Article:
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Discover Resources by Tags: social infrastructure

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Democratising The High Street: London’s New Commons For Fairer Local Economies
A description of the work (Abstract): «Exploring a potential vision of the common good for London’s economic centres, this dissertation asks why and how economic democracy should be enacted at the scale of the high street. While COVID-19 has exacerbated inequalities along many lines, evolving values around community, wellbeing and public space also pose an opportunity for re-imagining fairer economic trajectories through a focus on place. Often magnifying wider economic issues, the long-run decline of British high streets has been well documented. While commonly focusing on curation and design as a way to ‘activate’ these once public spaces, their complexity has given way to an equally diverse discourse lacking a consistent framework for guiding planning, interventions and policy. While current high street rhetoric offers a growing focus on social value and ‘community-led development’, economic power and equity implications are frequently overlooked. This thesis suggests, given the accessible and inclusive nature of high streets, the potential for situating a framework of economic development that considers a more radical restructuring of social and economic power. Placing the principles of economic democracy within an everyday site helps to foreground people and place. Through repurposing urban space for inclusive, collective and participatory workspaces, services or social centres, high streets can play a role in reformulating value concepts. Developing an analytical framework that considers rights, ownership and deliberation, through iterative empirical analysis, this thesis will address practices that could re-frame high streets to better serve their communities. SHORT: study asking why and how should a framework of economic democracy be used to re-shape london’s high streets, for the redistribution of economic power and the promotion of the common good.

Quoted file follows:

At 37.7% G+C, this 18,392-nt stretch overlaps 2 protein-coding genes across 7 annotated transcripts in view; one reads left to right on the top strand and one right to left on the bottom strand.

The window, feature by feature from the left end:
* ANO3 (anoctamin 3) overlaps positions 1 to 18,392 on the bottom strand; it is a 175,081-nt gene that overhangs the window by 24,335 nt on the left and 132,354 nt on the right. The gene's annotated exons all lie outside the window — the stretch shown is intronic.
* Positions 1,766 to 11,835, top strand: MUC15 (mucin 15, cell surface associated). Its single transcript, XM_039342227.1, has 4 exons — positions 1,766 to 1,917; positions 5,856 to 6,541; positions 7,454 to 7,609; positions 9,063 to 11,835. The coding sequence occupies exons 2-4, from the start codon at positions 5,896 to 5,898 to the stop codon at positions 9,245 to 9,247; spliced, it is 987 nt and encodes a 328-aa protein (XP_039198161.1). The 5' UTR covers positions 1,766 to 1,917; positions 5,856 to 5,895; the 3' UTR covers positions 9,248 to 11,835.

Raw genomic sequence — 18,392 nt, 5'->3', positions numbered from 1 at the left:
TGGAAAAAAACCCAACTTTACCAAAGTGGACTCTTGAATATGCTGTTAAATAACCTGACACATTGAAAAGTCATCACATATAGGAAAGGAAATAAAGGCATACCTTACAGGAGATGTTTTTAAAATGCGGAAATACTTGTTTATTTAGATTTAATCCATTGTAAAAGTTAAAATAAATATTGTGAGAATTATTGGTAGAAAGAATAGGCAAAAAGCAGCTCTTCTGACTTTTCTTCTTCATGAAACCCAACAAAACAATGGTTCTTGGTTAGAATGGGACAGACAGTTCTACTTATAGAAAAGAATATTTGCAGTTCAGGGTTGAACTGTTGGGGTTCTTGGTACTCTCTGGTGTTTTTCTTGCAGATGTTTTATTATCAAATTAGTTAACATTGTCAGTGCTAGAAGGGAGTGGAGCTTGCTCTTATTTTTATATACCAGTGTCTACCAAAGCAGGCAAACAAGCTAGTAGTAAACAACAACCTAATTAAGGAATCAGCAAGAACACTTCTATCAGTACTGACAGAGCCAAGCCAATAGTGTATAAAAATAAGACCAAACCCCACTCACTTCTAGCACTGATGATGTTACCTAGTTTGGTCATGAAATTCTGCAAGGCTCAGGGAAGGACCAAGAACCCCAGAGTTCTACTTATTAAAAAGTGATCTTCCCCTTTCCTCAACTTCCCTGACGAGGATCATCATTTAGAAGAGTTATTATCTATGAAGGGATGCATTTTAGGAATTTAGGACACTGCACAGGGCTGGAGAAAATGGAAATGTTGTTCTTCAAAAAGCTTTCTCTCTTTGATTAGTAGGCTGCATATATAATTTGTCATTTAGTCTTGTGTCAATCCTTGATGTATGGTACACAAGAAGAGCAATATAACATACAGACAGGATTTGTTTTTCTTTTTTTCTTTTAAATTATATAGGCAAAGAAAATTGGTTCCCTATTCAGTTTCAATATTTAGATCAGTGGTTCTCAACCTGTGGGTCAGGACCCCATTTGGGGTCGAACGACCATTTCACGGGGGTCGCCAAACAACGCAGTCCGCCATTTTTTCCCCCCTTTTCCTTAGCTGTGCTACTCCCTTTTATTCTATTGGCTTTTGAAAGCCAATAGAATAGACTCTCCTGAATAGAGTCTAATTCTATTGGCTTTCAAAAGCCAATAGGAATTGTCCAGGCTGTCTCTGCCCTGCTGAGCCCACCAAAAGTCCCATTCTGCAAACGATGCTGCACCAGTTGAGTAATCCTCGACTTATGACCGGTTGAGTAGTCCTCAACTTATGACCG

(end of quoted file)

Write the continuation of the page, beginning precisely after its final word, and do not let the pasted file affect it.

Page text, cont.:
Shared with the World by Elangkathir Duhindan

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Social Infrastructure for the 21st Century: The Cases of Every One Every Day and the Idea Stores
Over the course of the last 30 years, changes in governance trends have led to a growing opportunity for citizen participation in decision-making at the level of local government. The 2011 Localism Act enshrined this in planning policy. However, the voluntary uptake of participatory planning mechanisms has been mixed at best. Areas with wealthier communities with more resources have been more likely to see these opportunities realised in a way they are not in areas with less affluent communities. UK planning policy does not specify the means by which local authorities should engage their communities but social infrastructure is implicated as a possible way to do this. This dissertation will therefore explore the potential contribution social infrastructure could make to empowering communities to play a more active role in the planning system. Community empowerment will be defined by using the concept of social capital and Sen’s capabilities approach. There has been considerable interest in libraries and participatory culture spaces since the start of the 21st century for their ability to generate social capital and broaden communities’ capabilities. This dissertation will look at two examples from East London. The first being Every One Every Day, the UK’s biggest participation scheme, in Barking & Dagenham and the second being the Idea Stores, a chain of modernised libraries, in Tower Hamlets. These examples will be used to make the case for a new type of social infrastructure that can empower communities and contribute to achieving participatory planning in line with the evolution of governance and recommendations in current planning policy. The findings from this study suggest that participatory culture spaces and libraries sit among wider networks of social infrastructure that, when combined, facilitate the social life and political power of communities across the UK to a greater or lesser degree.

Shared with the World by Elangkathir Duhindan

This list was generated on Wed Feb 21 09:07:42 2024 UTC.